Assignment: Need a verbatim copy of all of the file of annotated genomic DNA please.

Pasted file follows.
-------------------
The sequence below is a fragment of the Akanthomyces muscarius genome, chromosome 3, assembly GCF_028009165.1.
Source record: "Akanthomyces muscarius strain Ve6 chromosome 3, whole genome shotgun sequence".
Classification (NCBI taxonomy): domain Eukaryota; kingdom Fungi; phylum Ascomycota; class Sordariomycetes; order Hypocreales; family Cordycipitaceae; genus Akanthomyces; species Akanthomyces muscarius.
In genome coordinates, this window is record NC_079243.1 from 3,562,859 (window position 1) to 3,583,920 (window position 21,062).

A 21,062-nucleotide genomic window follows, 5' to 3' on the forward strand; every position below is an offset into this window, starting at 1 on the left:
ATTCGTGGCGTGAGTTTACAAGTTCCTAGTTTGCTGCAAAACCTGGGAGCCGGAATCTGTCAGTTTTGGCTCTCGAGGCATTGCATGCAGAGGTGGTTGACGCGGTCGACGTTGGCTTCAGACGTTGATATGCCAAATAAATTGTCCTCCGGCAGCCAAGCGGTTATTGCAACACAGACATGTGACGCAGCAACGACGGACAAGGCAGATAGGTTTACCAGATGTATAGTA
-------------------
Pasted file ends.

The sequence below is a fragment of the Akanthomyces muscarius genome, chromosome 3, assembly GCF_028009165.1.
Source record: "Akanthomyces muscarius strain Ve6 chromosome 3, whole genome shotgun sequence".
Classification (NCBI taxonomy): domain Eukaryota; kingdom Fungi; phylum Ascomycota; class Sordariomycetes; order Hypocreales; family Cordycipitaceae; genus Akanthomyces; species Akanthomyces muscarius.
In genome coordinates, this window is record NC_079243.1 from 3,562,859 (window position 1) to 3,583,920 (window position 21,062).

A 21,062-nucleotide genomic window follows, 5' to 3' on the forward strand; every position below is an offset into this window, starting at 1 on the left:
ATTCGTGGCGTGAGTTTACAAGTTCCTAGTTTGCTGCAAAACCTGGGAGCCGGAATCTGTCAGTTTTGGCTCTCGAGGCATTGCATGCAGAGGTGGTTGACGCGGTCGACGTTGGCTTCAGACGTTGATATGCCAAATAAATTGTCCTCCGGCAGCCAAGCGGTTATTGCAACACAGACATGTGACGCAGCAACGACGGACAAGGCAGATAGGTTTACCAGATGTATAGTA